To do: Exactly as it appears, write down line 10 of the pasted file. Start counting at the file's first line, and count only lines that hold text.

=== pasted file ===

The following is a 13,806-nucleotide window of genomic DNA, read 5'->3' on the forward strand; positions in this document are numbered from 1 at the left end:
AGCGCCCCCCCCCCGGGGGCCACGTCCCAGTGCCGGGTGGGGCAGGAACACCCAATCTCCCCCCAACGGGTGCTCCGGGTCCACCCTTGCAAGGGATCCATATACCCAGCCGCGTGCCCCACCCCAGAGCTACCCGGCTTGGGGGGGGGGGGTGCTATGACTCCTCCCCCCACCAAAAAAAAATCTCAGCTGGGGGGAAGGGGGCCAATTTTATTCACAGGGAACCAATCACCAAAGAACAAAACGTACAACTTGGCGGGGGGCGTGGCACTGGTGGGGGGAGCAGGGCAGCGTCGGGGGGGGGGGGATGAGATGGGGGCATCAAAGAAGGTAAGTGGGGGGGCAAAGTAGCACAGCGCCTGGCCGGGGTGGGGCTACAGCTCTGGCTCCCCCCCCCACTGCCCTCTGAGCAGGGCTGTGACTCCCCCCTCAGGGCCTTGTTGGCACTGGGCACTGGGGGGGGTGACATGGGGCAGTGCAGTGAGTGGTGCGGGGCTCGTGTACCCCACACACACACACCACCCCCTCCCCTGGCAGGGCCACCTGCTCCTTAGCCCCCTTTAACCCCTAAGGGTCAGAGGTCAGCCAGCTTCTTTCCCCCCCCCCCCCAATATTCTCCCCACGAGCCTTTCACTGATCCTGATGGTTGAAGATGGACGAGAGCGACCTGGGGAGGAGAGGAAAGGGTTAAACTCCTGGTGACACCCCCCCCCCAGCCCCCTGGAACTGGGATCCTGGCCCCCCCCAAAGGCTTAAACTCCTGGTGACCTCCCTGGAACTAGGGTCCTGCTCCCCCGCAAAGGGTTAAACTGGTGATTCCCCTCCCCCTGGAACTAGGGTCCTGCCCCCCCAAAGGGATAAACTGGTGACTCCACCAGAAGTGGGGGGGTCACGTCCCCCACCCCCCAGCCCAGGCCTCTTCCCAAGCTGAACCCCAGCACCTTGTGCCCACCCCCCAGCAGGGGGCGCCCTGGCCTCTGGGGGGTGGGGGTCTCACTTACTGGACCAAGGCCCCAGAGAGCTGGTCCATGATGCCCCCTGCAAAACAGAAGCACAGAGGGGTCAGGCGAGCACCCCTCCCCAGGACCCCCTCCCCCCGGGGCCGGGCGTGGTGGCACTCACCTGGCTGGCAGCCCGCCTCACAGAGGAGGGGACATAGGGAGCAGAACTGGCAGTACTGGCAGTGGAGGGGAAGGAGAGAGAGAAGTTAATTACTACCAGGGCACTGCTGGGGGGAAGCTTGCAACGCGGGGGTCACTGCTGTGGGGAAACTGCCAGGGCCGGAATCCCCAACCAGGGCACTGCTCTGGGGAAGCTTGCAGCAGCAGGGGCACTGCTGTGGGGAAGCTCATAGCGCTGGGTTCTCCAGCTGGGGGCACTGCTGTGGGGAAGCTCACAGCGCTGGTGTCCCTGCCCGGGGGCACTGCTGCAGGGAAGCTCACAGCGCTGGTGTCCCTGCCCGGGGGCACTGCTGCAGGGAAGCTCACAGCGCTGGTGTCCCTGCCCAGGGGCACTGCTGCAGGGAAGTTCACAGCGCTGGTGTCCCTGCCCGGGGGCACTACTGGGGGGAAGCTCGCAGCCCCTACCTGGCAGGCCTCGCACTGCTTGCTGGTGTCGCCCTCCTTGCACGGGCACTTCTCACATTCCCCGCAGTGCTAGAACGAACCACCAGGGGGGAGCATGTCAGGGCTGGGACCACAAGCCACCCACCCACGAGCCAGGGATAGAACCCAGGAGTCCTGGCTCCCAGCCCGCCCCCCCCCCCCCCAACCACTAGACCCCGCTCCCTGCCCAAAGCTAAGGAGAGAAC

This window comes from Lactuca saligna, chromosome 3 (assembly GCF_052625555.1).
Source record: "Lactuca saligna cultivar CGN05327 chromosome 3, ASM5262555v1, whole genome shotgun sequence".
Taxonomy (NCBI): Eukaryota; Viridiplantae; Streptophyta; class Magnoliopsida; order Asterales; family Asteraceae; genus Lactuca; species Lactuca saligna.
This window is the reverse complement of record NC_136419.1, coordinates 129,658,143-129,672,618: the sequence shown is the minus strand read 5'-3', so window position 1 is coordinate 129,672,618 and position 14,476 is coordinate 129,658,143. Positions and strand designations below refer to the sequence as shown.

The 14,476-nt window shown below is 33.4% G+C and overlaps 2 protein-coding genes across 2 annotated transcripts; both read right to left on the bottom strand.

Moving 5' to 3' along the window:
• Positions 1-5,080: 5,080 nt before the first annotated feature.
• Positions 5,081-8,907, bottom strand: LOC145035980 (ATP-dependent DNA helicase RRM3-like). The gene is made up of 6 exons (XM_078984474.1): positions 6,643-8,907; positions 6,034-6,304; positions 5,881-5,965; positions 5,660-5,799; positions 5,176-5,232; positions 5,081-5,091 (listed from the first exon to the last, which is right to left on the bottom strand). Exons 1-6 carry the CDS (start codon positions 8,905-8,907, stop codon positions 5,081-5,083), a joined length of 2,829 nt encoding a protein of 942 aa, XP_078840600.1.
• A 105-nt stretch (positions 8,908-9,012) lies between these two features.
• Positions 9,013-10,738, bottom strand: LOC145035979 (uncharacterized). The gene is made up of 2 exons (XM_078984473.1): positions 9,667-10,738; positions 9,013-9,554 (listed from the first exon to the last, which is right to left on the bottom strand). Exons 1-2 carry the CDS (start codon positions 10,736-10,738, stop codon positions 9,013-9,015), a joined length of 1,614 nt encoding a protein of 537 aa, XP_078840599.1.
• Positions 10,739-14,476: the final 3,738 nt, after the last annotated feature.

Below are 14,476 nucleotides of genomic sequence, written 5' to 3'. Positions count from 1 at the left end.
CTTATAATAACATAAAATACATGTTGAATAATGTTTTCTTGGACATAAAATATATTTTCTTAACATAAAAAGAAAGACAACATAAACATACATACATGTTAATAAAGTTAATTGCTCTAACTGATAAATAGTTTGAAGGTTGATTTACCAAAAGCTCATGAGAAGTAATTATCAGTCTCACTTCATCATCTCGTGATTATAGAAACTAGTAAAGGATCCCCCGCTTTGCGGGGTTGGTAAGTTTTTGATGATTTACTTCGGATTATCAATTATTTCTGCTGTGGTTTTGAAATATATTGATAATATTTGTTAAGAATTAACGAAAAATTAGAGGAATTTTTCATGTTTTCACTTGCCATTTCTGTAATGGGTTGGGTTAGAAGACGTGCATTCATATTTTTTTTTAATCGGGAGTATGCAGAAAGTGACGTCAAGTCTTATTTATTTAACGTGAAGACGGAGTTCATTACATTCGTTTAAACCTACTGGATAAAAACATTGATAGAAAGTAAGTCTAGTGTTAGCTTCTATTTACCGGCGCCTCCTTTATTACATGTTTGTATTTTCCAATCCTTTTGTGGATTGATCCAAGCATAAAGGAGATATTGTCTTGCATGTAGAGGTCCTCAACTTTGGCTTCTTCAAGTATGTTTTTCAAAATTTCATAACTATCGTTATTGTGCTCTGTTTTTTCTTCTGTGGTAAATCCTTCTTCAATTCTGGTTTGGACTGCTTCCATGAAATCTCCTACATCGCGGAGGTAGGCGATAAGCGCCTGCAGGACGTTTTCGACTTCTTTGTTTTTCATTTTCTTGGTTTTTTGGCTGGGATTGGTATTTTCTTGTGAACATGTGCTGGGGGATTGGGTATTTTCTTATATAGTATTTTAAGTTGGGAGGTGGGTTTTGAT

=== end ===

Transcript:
• Positions 5,081-8,907, bottom strand: LOC145035980 (ATP-dependent DNA helicase RRM3-like). The gene is made up of 6 exons (XM_078984474.1): positions 6,643-8,907; positions 6,034-6,304; positions 5,881-5,965; positions 5,660-5,799; positions 5,176-5,232; positions 5,081-5,091 (listed from the first exon to the last, which is right to left on the bottom strand). Exons 1-6 carry the CDS (start codon positions 8,905-8,907, stop codon positions 5,081-5,083), a joined length of 2,829 nt encoding a protein of 942 aa, XP_078840600.1.